What Is Greenwashing?
Greenwashing is the process of conveying a false impression or providing misleading information about how a company’s products are environmentally sound. It is essentially the practice of making brands appear more sustainable than they actually are. One of the ways they do so is by diverting the customer’s attention away from a company’s ecologically harmful record by reinforcing a minor green accomplishment. Through greenwashing, they imply that they are more natural, healthier, free of chemicals, recyclable or less wasteful of natural resources than competing brands. Companies that make unsupported claims that their products are environmentally safe or provide some green benefits are engaging in greenwashing.
The term “greenwash” originated in the 1960s when the hotel industry devised one of the most infamous examples of greenwashing. Hotels placed notices in the hotel rooms asking guests to reuse their towels to save the environment. They gave the impression that they were interested in reducing their environmental impact when they were more motivated by the benefits of lower laundry costs.
Signs of Greenwashing
There are 7 common signs of greenwashing and they are as follows:
Selective Disclosure: Companies often highlight positive environmental facts about their products while intentionally avoiding mention of the negative effects. For example, an auto manufacturer might praise a vehicle’s fuel efficiency while ignoring the environmentally destructive mining practices involved in producing its lithium batteries.
Symbolic Actions: It is standard practice for brands to draw attention to a minor positive action that does little to change their overall environmental trace. For example, oil companies donate Dawn dish soap to clean infected animals after their own oil spills in the ocean.
Hidden Trade-Offs: Brands may advertise a new change as green while ignoring its negative effects. For example, Starbucks introduced straw-free lids to avoid wasting plastic, but these new lids use more plastic than before.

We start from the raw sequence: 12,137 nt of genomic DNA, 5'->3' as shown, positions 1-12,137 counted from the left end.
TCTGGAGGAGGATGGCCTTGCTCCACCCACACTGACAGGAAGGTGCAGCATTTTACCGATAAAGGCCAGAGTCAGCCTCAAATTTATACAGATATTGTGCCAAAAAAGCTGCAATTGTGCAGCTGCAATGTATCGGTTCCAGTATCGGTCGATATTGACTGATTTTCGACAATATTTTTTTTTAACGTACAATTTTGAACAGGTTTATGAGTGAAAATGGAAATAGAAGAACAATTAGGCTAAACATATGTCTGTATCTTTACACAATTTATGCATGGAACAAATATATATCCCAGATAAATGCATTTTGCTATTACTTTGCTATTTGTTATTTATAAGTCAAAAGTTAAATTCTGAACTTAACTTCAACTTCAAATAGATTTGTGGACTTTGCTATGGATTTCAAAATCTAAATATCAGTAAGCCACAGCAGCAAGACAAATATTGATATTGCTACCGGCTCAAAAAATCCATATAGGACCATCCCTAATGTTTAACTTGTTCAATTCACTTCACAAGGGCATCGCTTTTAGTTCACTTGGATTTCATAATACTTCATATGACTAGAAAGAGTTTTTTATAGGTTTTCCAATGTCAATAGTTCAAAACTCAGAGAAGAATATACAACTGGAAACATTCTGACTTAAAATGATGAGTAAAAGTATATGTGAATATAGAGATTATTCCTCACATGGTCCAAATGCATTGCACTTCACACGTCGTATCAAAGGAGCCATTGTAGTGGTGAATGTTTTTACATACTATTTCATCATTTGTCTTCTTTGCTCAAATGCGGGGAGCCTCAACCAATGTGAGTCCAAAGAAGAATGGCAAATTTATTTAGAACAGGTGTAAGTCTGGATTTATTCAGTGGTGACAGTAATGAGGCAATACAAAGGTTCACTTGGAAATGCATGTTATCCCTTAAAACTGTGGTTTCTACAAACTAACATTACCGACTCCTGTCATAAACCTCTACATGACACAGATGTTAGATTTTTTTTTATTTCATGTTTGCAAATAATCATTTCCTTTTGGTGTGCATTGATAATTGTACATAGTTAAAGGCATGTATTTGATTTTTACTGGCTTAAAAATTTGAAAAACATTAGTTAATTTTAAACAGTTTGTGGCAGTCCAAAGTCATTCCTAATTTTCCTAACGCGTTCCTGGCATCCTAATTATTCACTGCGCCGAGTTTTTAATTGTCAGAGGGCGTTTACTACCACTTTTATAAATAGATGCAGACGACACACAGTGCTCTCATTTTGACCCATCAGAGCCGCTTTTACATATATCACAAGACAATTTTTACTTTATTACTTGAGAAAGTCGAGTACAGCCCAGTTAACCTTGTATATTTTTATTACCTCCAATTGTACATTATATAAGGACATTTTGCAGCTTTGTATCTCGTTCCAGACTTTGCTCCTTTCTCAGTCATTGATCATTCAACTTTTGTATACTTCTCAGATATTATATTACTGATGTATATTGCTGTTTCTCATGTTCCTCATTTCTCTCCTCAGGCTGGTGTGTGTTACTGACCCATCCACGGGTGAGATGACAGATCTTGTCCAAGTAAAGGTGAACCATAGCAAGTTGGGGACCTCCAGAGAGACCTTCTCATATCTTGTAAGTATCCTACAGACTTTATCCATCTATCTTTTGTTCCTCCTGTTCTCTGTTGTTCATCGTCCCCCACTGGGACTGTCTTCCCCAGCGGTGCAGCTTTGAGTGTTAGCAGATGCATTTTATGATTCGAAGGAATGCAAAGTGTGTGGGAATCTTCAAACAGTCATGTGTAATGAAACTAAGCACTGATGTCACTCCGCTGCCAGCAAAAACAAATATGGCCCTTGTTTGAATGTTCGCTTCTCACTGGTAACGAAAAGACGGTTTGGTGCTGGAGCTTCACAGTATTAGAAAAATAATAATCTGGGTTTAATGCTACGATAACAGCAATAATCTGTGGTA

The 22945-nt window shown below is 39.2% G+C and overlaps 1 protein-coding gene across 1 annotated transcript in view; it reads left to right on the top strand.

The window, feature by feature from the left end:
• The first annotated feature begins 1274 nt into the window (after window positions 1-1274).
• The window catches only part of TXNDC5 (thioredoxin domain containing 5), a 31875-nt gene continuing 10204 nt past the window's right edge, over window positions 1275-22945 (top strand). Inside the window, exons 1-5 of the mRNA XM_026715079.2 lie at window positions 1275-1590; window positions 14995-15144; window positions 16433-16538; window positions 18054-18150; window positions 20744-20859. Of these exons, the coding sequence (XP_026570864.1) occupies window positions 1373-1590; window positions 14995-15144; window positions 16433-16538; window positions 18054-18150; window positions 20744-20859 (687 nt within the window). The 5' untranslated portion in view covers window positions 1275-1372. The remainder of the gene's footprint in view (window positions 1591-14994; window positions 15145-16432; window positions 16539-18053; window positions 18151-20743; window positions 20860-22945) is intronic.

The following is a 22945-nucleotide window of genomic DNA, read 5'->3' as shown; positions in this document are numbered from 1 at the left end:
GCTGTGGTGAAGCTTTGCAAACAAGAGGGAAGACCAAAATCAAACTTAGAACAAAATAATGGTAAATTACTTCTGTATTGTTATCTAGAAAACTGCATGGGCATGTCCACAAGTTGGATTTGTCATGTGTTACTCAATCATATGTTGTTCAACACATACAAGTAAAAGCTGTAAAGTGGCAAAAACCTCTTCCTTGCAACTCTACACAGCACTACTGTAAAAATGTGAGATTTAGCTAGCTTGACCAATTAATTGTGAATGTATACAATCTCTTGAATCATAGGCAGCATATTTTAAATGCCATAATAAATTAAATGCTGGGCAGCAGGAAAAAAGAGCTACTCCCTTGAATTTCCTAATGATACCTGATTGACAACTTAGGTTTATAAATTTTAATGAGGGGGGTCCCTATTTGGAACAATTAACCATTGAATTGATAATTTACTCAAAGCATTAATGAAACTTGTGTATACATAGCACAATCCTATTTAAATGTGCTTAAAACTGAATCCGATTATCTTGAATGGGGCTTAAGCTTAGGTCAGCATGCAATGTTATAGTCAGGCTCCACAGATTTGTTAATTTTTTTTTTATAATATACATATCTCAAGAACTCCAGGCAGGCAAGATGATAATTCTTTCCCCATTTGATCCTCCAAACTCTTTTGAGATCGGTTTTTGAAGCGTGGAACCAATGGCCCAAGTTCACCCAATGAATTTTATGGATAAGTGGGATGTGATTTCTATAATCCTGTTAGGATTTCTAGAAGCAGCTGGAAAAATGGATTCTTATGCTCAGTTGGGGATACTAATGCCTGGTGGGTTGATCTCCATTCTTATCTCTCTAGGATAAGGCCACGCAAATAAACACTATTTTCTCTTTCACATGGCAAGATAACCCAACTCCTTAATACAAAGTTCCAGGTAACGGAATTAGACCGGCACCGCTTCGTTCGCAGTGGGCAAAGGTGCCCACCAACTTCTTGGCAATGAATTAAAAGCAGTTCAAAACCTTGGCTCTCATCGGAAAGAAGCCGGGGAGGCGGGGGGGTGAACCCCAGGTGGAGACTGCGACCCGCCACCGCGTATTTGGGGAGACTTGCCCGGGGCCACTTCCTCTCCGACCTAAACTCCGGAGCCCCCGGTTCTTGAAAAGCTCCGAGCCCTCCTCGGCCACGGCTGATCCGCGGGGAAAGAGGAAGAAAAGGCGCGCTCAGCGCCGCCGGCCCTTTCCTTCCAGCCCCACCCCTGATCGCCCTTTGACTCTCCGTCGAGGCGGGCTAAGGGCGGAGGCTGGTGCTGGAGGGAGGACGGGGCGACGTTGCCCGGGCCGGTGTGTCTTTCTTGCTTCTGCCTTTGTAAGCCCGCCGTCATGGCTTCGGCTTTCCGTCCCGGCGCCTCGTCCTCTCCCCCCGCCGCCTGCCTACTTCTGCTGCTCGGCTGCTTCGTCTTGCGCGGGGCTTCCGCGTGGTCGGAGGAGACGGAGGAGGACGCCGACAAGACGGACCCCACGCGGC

No Proof: It could technically be right, but where’s the evidence? The company may make claims about its eco-friendliness without sharing certifications or other evidence to back them up. Claims like “Made with Organic Materials” hint that it is eco-friendly, but not disclosing the actual composition of the item falls under greenwashing.
Vagueness: Brands can greenwash by making broad statements filled with buzzwords about their sustainability that are too vague to mean anything substantial. Examples include “New & Improved”, “Non-Toxic” and “Made with Biodegradable Materials”.
Irrelevance: Companies greenwash products by making claims that are technically true but irrelevant to their environmental impact. Examples are a paper company that boasts its products contain “all-natural materials” (most paper does) or an aerosol spray advertised as “CFC-free”, when CFCs have been illegal in the US since 1978.
Meaningless Labels: Some brands hide behind meaningless “greenspeak” that sounds impressive but does not have any official weight behind it. Examples include phrases like “Made with Natural Ingredients” instead of showing USDA organic certification or saying “Vegan Approved” instead of showing the product is PETA-certified vegan.
Examples of Greenwashing
Unfortunately, companies these days continue to practise greenwashing. One of the best things we can do to avoid it is to get familiar with recent greenwashing examples. Awareness of the tricks that are used can help us spot them more easily. Let’s take a look at some examples of greenwashing from the last couple of years.
- Year: 2020
- Who called it out: Earthsight
- Type of greenwashing: Accredited illegal logging
- Where: EU (Sweden) / Ukraine